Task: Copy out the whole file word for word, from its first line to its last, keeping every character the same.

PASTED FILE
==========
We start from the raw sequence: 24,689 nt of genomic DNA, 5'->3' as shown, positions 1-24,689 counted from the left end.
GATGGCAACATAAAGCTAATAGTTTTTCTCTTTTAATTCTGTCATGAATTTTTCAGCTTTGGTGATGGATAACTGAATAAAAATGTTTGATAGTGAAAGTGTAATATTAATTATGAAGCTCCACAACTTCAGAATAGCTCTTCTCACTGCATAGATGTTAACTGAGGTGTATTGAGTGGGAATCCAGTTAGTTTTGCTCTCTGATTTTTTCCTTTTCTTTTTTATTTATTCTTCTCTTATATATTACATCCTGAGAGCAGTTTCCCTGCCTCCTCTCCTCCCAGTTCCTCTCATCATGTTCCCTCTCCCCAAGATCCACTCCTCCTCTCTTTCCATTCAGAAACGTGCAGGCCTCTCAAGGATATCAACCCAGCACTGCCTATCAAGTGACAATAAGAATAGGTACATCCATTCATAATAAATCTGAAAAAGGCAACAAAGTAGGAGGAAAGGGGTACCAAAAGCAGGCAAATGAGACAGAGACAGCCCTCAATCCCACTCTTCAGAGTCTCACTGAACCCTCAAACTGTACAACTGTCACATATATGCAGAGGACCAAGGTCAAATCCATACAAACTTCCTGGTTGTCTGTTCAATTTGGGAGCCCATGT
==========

We start from the raw sequence: 24,689 nt of genomic DNA, 5'->3' as shown, positions 1-24,689 counted from the left end.
GATGGCAACATAAAGCTAATAGTTTTTCTCTTTTAATTCTGTCATGAATTTTTCAGCTTTGGTGATGGATAACTGAATAAAAATGTTTGATAGTGAAAGTGTAATATTAATTATGAAGCTCCACAACTTCAGAATAGCTCTTCTCACTGCATAGATGTTAACTGAGGTGTATTGAGTGGGAATCCAGTTAGTTTTGCTCTCTGATTTTTTCCTTTTCTTTTTTATTTATTCTTCTCTTATATATTACATCCTGAGAGCAGTTTCCCTGCCTCCTCTCCTCCCAGTTCCTCTCATCATGTTCCCTCTCCCCAAGATCCACTCCTCCTCTCTTTCCATTCAGAAACGTGCAGGCCTCTCAAGGATATCAACCCAGCACTGCCTATCAAGTGACAATAAGAATAGGTACATCCATTCATAATAAATCTGAAAAAGGCAACAAAGTAGGAGGAAAGGGGTACCAAAAGCAGGCAAATGAGACAGAGACAGCCCTCAATCCCACTCTTCAGAGTCTCACTGAACCCTCAAACTGTACAACTGTCACATATATGCAGAGGACCAAGGTCAAATCCATACAAACTTCCTGGTTGTCTGTTCAATTTGGGAGCCCATGT